Partner Integration

Table of Contents

Goals of Integrating Content

Splunk Security Essentials provides a wide variety of tooling to help users discover what content they should adopt in the world of security for Splunk. They can analyze their content against MITRE ATT&CK, they can filter for what they’re able to do at no cost with existing data, they can mark the content that is enabled, they’re able to see what they can do with premium solutions, and they can track and report on their success.

The app also supports Splunk’s partner ecosystem. If you are a commercial security partner, or even an open source provider, you can easily add your content into Splunk Security Essentials. Users will then be able to track what content they have, and showcase how your content helps them meet their needs. This benefits the users by allowing them to have a full view of all the things they’re able to do to improve their security posture, and also benefits you by showcasing the benefits of your technology. For companies that normally restrict access to their analytics, making some freely available can also provide more visibility and drive more users to your company.

End User Experience

Finding Your Add-on

Content is not automatically enabled in SSE – users must first install your add-on to SSE. Your add-on can be served through an existing app that you already provide to your users, or you can create a custom-built add-on specifically for Splunk Security Essentials that you post to SplunkBase. Or both – ultimately you want to provide an essentials_updates.conf, and you can use either method.

There are three methods through which users will discover new content in Splunk Security Essentials:

Searching on SplunkBase

Since your add-on is installed on SplunkBase, it can be found through normal search. In addition to when searching for your name, it will also show up when users search for Splunk Security Essentials (presuming that you put “Splunk Security Essentials” in your app name or description).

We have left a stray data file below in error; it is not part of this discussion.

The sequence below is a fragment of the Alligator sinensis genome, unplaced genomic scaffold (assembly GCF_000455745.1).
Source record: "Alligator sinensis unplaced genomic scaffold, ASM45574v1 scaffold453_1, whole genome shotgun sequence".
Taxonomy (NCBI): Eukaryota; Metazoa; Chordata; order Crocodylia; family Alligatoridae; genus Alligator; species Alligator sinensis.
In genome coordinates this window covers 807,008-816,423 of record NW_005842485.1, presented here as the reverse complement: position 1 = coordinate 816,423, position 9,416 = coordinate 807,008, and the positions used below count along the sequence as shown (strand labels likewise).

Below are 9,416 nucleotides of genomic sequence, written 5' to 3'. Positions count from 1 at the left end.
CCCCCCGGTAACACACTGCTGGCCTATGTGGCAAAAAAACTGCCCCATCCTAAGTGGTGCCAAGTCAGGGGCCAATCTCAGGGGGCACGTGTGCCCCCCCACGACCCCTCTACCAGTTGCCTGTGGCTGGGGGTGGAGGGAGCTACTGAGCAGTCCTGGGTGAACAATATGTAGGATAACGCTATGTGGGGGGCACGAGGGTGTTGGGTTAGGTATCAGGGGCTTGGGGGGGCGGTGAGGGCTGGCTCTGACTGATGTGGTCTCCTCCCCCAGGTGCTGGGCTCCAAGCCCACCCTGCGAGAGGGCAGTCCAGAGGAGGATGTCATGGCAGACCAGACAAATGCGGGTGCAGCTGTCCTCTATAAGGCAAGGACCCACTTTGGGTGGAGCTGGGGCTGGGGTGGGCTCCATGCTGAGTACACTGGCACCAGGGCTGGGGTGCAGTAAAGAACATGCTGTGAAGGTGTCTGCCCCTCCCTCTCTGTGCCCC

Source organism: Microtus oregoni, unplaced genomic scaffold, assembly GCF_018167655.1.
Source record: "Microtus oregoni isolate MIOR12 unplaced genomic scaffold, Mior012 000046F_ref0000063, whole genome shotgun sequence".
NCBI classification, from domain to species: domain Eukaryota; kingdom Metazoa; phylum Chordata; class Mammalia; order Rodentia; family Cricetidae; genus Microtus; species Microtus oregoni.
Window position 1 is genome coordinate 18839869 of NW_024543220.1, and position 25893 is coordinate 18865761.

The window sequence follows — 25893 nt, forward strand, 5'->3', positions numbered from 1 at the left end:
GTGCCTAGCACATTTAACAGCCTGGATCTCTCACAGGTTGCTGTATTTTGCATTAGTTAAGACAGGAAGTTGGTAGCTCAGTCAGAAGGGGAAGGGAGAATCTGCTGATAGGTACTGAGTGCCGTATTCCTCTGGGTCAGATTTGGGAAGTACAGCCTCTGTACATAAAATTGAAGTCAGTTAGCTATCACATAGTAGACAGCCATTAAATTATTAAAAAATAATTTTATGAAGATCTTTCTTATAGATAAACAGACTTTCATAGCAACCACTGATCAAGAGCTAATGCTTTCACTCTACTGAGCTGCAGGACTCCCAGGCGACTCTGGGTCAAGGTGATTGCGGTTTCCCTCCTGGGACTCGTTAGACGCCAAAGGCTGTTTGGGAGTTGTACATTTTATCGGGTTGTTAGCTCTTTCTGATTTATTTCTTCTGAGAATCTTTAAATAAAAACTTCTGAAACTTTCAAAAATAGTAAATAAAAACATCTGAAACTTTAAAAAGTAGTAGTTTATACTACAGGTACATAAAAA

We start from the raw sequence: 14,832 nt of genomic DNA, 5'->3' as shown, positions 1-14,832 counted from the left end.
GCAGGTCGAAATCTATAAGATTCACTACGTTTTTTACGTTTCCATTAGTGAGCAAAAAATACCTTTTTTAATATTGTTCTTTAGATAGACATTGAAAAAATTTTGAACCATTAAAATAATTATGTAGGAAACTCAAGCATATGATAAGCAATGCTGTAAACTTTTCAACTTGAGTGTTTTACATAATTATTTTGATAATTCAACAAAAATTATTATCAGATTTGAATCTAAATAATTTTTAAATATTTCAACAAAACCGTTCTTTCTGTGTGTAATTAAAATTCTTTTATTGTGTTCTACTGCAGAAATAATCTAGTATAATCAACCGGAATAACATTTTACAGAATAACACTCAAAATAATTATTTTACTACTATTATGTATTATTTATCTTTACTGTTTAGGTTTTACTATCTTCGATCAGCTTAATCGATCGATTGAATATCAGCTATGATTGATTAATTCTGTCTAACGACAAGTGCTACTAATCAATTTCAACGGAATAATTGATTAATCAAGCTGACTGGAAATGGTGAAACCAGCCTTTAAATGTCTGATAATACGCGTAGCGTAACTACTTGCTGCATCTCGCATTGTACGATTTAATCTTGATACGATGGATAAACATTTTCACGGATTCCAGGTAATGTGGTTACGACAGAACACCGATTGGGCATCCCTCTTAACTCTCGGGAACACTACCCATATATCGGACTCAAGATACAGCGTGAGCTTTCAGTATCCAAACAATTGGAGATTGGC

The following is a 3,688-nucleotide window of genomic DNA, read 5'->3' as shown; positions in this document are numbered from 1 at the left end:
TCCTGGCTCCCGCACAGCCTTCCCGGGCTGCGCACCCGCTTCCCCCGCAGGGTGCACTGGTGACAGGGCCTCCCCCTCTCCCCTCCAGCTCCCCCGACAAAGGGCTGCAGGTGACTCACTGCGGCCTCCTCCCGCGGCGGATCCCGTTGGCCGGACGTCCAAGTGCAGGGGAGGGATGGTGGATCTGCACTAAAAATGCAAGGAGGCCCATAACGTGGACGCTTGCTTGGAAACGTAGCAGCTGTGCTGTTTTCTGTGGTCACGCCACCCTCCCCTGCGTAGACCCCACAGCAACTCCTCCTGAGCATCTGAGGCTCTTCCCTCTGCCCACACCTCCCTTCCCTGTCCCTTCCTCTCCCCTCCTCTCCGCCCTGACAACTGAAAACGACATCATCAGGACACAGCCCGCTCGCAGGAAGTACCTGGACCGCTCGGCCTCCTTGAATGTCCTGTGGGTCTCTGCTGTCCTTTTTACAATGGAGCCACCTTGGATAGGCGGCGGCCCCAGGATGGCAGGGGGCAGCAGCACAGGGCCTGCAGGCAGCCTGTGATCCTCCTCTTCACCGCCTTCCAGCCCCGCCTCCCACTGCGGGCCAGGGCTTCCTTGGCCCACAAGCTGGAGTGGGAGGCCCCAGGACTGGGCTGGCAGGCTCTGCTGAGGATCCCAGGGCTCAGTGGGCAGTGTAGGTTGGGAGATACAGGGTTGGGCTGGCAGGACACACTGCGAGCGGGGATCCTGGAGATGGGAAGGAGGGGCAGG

SSE Website

From the Splunk Security Essentials website, there is a Partners page that contains the list of partners, with links to their SplunkBase content.

  1. From the main website, users can click on Partners.

  2. They’ll then be greeted by an (alphabetical order) list of partners.

SSE also has a link on the Content Sources configuration to the SSE Website.

  1. From the configuration menu, they will see the partner link.

  2. They’ll then see the same partner list on the SSE website shown above.

Through Your Existing App

If you already publish an app, you can add an essentials_updates.conf to that app and it will automatically plug into Splunk Security Essentials.

Enabling Your Content

  1. Users will start by installing your add-on.

  2. Your content will then be automatically downloaded the next time the user opens Splunk Security Essentials.

  3. Your content will show up throughout the app, in all dashboards, just as if it was produced by Splunk in the normal build.

  4. Users who click on your content will be able to view all the details, and see your logo at the top of the page. The logo will be a link to the URL you provide.

  5. The detailed description of your organization will also be present, and available to users. Your logo will show up again (also linked), along with the full description, and a link to learn more (also to the URL you provided.)

Process Overview

The process for putting your content into Splunk Security Essentials is straightforward. You must first convert your content into the Splunk Security Essentials format, then post it somewhere accessible to be downloaded, and finally post an app to SplunkBase that will point Splunk Security Essentials to this file.

Converting Content